Video

Video A Dinosaur Fit for Land and Water

Residents and tourists in Washington D.C. can now examine a life-size replica of an unusual dinosaur that lived almost a hundred million years ago in northern Africa. Scientists say studying the behemoth named Spinosaurus helps them better understand how some prehistoric animals adapted to life on land and in water. The Spinosaurus replica is on display at the National Geographic museum. VOA’s George Putic has more.
Video

Video Iraqi Kurdistan Church Helps Christian Children Cope find shelter in churches in the Kurdish capital, Irbil

In the past six weeks, tens of thousands of Iraqi Christians have been forced to flee their homes by Islamic State militants and find shelter in churches in the Kurdish capital, Irbil. Despite U.S. airstrikes in the region, the prospect of people returning home is still very low and concerns are starting to grow over the impact this is having on the displaced youth. Sebastian Meyer reports from Irbil on how one church is coping.
Video

Video NASA Picks Boeing, SpaceX to Carry Astronauts Into Space

The U.S. space agency, NASA, has chosen Boeing and SpaceX companies to build the next generation of spacecraft that will carry U.S. astronauts to the International Space Station by the year 2017. The deal with private industry enables NASA to end its dependence on Russia to send space crews into low Earth orbit and back. Zlatica Hoke has more.
Video

Video Future of Ukrainian Former President's Estate Uncertain

More than six months after Ukraine's former President Viktor Yanukovych fled revolution to Russia, authorities have yet to gain control of his palatial estate. Protesters occupy the grounds and opened it to tourists but they are also refusing to turn it over to the state. VOA's Daniel Schearf reports from Mezhigirya, just north of Kyiv.
Video

Video China Muslims Work to Change Perceptions After Knife Attacks

China says its has sentenced three men to death and one woman to life in prison for a deadly knife attack in March that left more than 30 dead and 140 injured. Beijing says Muslim militants from China's restive western region of Xinjiang carried out the attacks. Now, more than six months after the incident, residents in the city are still coping with the aftermath. VOA's Bill Ide has more from Kunming.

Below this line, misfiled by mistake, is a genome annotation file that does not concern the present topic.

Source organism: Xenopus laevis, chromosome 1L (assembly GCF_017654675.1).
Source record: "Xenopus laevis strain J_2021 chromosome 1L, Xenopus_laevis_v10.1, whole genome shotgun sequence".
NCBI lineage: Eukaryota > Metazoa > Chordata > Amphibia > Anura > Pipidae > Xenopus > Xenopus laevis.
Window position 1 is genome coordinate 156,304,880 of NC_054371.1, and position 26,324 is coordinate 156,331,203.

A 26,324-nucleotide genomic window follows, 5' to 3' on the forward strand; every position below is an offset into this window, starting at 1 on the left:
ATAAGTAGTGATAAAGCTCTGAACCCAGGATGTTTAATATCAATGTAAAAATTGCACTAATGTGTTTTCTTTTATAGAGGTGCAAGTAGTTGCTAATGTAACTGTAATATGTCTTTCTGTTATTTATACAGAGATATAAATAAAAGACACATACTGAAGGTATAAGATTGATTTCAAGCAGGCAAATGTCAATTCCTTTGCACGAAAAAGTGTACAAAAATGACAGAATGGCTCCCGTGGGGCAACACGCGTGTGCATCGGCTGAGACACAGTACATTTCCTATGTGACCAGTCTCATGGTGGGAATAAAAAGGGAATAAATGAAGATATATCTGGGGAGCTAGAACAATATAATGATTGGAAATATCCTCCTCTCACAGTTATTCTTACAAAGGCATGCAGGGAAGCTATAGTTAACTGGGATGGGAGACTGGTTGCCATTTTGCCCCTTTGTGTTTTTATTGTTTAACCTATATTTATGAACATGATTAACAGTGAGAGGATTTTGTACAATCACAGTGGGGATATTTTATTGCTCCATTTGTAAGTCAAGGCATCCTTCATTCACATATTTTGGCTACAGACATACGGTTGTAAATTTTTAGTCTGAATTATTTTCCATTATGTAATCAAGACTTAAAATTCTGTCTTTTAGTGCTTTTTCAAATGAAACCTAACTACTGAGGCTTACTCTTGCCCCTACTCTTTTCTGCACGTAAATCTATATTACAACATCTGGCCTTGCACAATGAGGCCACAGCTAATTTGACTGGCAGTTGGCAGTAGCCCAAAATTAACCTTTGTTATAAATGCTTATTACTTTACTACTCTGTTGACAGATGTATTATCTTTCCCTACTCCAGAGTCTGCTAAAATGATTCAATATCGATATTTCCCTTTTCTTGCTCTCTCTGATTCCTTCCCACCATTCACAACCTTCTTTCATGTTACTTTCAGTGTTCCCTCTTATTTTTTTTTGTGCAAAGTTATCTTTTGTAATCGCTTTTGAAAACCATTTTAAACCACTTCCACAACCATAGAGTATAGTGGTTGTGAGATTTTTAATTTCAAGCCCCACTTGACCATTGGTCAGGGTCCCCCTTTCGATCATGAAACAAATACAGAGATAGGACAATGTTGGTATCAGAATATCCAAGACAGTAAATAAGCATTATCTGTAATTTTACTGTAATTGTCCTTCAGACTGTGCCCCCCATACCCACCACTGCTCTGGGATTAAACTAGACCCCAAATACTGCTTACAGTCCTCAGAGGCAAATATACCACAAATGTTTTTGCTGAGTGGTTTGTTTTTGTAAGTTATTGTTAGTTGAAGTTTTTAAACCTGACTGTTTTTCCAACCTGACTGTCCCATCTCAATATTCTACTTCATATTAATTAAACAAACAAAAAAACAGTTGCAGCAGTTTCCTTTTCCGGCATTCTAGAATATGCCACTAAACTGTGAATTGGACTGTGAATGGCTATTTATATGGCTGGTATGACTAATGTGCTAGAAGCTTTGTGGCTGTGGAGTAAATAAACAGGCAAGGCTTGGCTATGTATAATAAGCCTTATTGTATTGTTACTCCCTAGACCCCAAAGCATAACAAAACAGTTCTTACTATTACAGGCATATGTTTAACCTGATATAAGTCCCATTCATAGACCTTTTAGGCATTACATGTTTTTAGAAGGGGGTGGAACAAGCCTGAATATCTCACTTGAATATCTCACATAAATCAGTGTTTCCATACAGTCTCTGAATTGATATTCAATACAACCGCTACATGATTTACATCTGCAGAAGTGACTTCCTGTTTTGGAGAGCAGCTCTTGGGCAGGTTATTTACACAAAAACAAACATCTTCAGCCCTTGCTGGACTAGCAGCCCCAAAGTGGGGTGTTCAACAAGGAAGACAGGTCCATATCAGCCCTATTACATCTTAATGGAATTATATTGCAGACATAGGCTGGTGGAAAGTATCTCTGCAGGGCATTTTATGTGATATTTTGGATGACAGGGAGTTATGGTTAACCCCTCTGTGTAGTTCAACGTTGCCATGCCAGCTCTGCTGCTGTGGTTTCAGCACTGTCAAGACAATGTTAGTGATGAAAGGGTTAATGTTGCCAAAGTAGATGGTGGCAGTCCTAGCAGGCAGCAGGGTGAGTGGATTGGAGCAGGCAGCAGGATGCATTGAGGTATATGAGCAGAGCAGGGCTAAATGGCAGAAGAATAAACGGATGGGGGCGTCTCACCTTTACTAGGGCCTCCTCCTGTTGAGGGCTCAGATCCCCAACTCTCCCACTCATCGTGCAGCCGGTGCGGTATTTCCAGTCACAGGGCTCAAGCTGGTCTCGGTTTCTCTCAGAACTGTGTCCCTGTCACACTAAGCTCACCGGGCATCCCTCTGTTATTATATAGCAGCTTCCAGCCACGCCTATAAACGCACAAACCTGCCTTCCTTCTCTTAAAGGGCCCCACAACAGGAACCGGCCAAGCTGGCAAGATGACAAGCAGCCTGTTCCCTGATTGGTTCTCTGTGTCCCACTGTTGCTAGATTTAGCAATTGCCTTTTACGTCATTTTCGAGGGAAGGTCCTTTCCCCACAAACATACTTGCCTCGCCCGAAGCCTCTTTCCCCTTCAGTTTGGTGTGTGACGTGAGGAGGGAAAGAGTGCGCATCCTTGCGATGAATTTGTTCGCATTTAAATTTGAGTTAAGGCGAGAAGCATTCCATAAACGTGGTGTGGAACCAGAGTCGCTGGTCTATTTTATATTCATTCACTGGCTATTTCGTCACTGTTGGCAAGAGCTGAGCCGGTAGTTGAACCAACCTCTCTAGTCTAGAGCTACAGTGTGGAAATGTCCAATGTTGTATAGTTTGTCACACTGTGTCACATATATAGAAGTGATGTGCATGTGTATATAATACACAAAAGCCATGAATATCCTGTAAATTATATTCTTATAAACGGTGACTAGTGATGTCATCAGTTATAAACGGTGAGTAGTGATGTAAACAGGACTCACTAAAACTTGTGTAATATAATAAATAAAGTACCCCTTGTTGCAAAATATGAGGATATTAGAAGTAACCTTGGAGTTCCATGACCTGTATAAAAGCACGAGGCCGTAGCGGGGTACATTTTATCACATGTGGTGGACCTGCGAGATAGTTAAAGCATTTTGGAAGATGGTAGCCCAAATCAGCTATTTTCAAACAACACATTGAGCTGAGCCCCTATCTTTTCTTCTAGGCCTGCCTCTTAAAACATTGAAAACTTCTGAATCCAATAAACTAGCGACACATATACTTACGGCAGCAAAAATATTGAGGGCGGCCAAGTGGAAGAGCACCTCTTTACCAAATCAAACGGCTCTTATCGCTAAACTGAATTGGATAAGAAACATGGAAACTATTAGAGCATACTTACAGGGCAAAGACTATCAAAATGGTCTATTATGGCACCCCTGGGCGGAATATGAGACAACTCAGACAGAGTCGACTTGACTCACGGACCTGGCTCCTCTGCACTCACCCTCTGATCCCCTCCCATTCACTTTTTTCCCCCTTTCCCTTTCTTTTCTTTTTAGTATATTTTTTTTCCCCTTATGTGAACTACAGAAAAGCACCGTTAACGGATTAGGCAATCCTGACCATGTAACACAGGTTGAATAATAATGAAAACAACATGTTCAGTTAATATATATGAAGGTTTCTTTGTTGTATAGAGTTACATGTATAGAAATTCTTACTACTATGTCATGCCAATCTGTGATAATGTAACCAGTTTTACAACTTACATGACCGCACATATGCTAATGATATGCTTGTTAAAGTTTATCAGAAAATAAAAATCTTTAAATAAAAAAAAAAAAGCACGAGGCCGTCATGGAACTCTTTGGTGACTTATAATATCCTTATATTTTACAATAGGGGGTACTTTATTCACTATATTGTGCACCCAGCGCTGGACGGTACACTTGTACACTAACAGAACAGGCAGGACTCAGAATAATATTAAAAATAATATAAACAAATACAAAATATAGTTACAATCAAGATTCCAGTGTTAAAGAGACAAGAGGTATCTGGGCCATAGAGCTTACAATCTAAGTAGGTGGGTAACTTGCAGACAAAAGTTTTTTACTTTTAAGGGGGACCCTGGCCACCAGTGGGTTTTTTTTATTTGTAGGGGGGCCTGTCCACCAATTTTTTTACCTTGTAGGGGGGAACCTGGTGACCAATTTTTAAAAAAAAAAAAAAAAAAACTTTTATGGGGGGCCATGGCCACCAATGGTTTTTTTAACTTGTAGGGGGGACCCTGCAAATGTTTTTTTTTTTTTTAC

Video

Video Enviropreneur Seeks to Save the Environment, Empower the Community

Lorna Rutto, a former banker, is now an ‘enviropreneur’ - turning plastic waste into furniture and fences discusses the challenges she faces in Africa with raw materials and the environment.
Video

Video West Trades Accusations Over Ransoms

As world leaders try to forge a common response to the threat posed by Islamic State militants in Iraq and Syria, there is simmering tension over differing policies on paying ransoms. In the past month, the jihadist group has beheaded two Americans and one Briton. Both countries refuse to pay ransom money. As Henry Ridgwell reports for VOA from London, there is uncertainty in the approach of some other European nations.
Video

Video Scotland Independence Bid Stokes Global Interest

The people of Scotland are preparing to vote on whether to become independent and break away from the rest of Britain, in a referendum being watched carefully in many other countries. Some see it as a risky experiment; while others hope a successful vote for independence might energize their own separatist demands. Foreign immigrants to Scotland have a front row seat for the vote. VOA’s Henry Ridgwell spoke to some of them in Edinburgh.


Carnage and mayhem are part of daily life in northern Nigeria, the result of a terror campaign by the Islamist group Boko Haram. Fears are growing that Nigeria’s government may not know how to counter it, and may be making things worse. More

AppleAndroid